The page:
My first memory of Hamburg is a televised performance that I saw around 1980 of a Haydn trumpet concert in the St Michaelis cathedral. I have wanted to see the Michel, as it is locally known, ever since.
After we had been caught out Bach-less on a trip to Eisenach, I came prepared this time round. Days before leaving home, I slipped Haydn into CD slot three. I would be able to select that on my own even while dashing down the Autobahn at ridiculously high speeds. It was just as well, as the rest of the family characteristically fell asleep minutes after leaving Celle, allowing me to the bring the Wheels of the Bus to an abrupt halt and enjoy some local radio while cruising along the Autobahn through a heavy thunderstorm. By the time we reached the outskirts of Hamburg, the skies had cleared and we crossed the Elbe River with trumpets blowing while the golden spires of various churches glimmered in the sun.
While driving, I could not actually distinguish St Michael, but I was pleasantly surprised to see its spire facing me from behind the trees of the Planten un Blomen park when first glancing out of the huge windows of our hotel room. I particularly enjoyed hearing its bells chime late at night and early in the morning.
The next morning we arrived at St Michael to be on time for the daily trumpeter. Each morning at 10am, a trumpet voluntary is blown in each wind direction from the viewing platform of the church tower. It was over in seconds, and frankly, hardly worth the effort.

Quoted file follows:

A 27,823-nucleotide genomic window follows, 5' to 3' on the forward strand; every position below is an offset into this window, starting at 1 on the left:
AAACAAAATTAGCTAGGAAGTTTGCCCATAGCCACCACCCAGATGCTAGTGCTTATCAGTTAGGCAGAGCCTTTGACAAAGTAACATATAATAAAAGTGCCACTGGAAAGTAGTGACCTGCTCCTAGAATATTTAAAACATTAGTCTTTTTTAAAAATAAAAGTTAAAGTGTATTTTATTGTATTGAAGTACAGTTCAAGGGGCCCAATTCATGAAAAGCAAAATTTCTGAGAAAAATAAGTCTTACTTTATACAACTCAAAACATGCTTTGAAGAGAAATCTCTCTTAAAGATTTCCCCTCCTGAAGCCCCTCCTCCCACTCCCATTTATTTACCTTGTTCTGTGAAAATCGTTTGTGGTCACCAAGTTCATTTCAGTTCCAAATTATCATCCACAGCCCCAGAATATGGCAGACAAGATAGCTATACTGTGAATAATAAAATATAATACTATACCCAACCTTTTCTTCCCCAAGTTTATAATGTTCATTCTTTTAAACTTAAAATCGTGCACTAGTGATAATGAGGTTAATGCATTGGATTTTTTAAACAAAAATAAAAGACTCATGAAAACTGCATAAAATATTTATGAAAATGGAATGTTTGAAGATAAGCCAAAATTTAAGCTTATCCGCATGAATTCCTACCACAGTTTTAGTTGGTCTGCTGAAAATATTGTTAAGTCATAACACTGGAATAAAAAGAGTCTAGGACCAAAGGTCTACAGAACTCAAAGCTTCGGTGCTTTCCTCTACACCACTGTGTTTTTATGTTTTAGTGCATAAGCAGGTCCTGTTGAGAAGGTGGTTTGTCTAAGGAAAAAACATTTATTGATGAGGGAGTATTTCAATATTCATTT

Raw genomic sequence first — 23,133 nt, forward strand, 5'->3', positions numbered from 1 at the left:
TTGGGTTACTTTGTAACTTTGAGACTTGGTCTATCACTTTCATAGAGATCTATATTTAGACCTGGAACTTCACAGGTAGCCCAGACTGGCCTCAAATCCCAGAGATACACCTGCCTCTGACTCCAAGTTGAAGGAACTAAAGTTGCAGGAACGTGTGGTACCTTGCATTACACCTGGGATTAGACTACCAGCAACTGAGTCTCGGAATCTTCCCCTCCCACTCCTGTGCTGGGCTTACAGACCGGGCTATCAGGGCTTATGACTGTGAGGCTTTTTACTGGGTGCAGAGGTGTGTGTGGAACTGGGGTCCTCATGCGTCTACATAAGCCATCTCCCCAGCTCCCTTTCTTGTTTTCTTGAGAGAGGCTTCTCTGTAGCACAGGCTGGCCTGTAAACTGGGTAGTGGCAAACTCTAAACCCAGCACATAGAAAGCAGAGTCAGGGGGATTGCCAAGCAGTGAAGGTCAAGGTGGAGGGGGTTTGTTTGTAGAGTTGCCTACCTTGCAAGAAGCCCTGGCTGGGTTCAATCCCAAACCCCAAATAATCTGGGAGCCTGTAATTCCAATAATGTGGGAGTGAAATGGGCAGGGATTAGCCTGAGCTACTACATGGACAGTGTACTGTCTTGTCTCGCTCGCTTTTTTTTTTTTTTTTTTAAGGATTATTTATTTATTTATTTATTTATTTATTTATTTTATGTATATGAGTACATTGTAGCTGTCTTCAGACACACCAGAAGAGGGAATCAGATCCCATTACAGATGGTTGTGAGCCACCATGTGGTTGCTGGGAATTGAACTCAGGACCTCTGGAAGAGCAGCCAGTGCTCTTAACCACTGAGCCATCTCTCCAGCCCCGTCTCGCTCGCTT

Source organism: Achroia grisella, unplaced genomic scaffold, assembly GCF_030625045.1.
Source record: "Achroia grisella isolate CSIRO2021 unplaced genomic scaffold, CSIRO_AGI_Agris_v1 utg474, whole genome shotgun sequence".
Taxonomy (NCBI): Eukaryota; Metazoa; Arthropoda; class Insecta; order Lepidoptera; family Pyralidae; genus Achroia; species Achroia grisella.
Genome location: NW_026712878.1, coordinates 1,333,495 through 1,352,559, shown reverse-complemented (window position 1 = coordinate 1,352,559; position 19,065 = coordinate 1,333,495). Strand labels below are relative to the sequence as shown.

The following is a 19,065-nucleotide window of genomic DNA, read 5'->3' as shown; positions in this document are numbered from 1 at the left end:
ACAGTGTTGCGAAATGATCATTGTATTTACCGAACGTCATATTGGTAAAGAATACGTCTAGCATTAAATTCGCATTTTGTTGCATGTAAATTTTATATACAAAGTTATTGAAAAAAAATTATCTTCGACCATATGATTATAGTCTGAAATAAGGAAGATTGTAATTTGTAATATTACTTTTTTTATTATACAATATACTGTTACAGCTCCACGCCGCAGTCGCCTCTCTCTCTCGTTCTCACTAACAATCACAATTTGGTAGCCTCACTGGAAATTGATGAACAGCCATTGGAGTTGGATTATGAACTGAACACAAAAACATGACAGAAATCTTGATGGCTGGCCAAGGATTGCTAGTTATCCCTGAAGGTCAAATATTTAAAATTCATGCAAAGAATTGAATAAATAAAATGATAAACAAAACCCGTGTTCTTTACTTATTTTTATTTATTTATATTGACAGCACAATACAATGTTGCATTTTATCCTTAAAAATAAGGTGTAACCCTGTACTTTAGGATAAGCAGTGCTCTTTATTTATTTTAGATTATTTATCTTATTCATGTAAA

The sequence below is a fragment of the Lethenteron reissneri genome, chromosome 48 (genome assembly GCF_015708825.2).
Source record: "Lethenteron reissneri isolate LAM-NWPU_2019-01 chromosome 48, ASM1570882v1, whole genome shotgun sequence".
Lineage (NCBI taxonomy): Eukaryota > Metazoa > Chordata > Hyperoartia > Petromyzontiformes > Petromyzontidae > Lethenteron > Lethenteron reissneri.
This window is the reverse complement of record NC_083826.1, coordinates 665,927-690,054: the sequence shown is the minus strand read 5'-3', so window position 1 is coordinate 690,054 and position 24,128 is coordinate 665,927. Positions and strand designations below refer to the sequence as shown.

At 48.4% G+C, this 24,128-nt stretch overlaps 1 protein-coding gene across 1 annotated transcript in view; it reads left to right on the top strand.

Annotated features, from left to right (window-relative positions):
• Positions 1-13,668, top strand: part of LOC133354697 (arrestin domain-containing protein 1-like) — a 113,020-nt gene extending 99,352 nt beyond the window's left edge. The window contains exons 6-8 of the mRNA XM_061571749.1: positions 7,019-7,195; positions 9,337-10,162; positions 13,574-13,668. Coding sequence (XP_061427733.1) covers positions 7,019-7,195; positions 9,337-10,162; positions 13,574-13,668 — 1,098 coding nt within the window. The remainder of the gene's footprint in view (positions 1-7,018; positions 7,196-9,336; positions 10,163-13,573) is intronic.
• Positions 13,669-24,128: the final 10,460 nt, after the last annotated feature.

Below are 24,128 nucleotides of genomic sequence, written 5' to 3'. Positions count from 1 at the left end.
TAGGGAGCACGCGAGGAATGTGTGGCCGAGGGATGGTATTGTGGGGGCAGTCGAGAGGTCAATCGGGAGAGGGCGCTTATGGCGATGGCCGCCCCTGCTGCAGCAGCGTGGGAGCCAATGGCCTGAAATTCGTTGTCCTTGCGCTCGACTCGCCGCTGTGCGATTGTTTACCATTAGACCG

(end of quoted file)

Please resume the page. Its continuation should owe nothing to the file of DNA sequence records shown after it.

St Michael had a turbulent history. The first large church was consecrated on this site in 1661. It burnt down in 1750 after being struck by lightening. Its replacement was a baroque masterpiece that burnt down in 1906 after some careless soldering work. The 1912 replacement was completely destroyed during the Second World War, and the present church, completed in 1952, followed the designs of the 18th-century baroque church. The spire is 13-m high, with a viewing platform at 82m. The church clock, with a diameter of 8m, is the largest in Germany. The hands are 5m and 3.6m.
The interior is a beautiful northern German baroque masterpiece. It almost looks restrained, at least when compared with baroque in southern Germany. It is mostly white, and the church is very bright and a far cry from the brick Gothic marvels of northern Germany. I particularly enjoyed the marvelous organs – there are three – but regrettably was not able to attend a noon concert when all three are put through their paces.
We were already heading for the exit when a school choir, never my favorite kind of music, started to sing. We stayed to enjoy the marvelous acoustics of the church, which, on reflection, increased my regrets at failing to make it to the noon concert.